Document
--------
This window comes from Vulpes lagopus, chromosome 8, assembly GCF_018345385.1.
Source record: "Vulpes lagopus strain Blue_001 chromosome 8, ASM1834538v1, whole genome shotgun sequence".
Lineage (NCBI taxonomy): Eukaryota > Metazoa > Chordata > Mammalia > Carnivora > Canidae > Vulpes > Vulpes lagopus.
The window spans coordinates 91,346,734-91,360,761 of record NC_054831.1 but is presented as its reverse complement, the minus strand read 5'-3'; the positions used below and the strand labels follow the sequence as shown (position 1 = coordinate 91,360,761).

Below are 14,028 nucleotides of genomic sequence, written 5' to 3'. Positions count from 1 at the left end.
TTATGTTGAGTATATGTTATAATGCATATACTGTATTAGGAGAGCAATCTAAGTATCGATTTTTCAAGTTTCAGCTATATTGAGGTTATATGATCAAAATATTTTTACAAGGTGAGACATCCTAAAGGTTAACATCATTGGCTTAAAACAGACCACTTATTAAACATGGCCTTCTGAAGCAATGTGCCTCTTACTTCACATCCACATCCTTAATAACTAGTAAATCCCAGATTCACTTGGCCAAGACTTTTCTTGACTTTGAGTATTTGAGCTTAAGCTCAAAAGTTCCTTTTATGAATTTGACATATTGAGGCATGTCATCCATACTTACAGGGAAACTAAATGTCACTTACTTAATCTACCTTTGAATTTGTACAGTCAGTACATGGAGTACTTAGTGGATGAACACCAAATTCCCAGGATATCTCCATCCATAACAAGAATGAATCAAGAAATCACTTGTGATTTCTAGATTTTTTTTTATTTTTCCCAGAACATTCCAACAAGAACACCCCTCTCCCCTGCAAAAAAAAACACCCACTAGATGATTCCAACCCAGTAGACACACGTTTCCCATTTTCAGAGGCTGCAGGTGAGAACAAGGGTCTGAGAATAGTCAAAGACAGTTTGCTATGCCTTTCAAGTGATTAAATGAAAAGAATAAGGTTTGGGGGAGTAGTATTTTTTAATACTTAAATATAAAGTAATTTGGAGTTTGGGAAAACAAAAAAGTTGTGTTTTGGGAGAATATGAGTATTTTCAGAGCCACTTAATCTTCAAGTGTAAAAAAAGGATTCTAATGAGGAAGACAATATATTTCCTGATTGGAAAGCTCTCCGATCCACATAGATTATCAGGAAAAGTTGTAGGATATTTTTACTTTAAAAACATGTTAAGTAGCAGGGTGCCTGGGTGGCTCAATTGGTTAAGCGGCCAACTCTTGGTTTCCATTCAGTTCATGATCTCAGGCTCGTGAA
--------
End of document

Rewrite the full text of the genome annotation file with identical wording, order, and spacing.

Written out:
This window comes from Vulpes lagopus, chromosome 8, assembly GCF_018345385.1.
Source record: "Vulpes lagopus strain Blue_001 chromosome 8, ASM1834538v1, whole genome shotgun sequence".
Lineage (NCBI taxonomy): Eukaryota > Metazoa > Chordata > Mammalia > Carnivora > Canidae > Vulpes > Vulpes lagopus.
The window spans coordinates 91,346,734-91,360,761 of record NC_054831.1 but is presented as its reverse complement, the minus strand read 5'-3'; the positions used below and the strand labels follow the sequence as shown (position 1 = coordinate 91,360,761).

Below are 14,028 nucleotides of genomic sequence, written 5' to 3'. Positions count from 1 at the left end.
TTATGTTGAGTATATGTTATAATGCATATACTGTATTAGGAGAGCAATCTAAGTATCGATTTTTCAAGTTTCAGCTATATTGAGGTTATATGATCAAAATATTTTTACAAGGTGAGACATCCTAAAGGTTAACATCATTGGCTTAAAACAGACCACTTATTAAACATGGCCTTCTGAAGCAATGTGCCTCTTACTTCACATCCACATCCTTAATAACTAGTAAATCCCAGATTCACTTGGCCAAGACTTTTCTTGACTTTGAGTATTTGAGCTTAAGCTCAAAAGTTCCTTTTATGAATTTGACATATTGAGGCATGTCATCCATACTTACAGGGAAACTAAATGTCACTTACTTAATCTACCTTTGAATTTGTACAGTCAGTACATGGAGTACTTAGTGGATGAACACCAAATTCCCAGGATATCTCCATCCATAACAAGAATGAATCAAGAAATCACTTGTGATTTCTAGATTTTTTTTTATTTTTCCCAGAACATTCCAACAAGAACACCCCTCTCCCCTGCAAAAAAAAACACCCACTAGATGATTCCAACCCAGTAGACACACGTTTCCCATTTTCAGAGGCTGCAGGTGAGAACAAGGGTCTGAGAATAGTCAAAGACAGTTTGCTATGCCTTTCAAGTGATTAAATGAAAAGAATAAGGTTTGGGGGAGTAGTATTTTTTAATACTTAAATATAAAGTAATTTGGAGTTTGGGAAAACAAAAAAGTTGTGTTTTGGGAGAATATGAGTATTTTCAGAGCCACTTAATCTTCAAGTGTAAAAAAAGGATTCTAATGAGGAAGACAATATATTTCCTGATTGGAAAGCTCTCCGATCCACATAGATTATCAGGAAAAGTTGTAGGATATTTTTACTTTAAAAACATGTTAAGTAGCAGGGTGCCTGGGTGGCTCAATTGGTTAAGCGGCCAACTCTTGGTTTCCATTCAGTTCATGATCTCAGGCTCGTGAA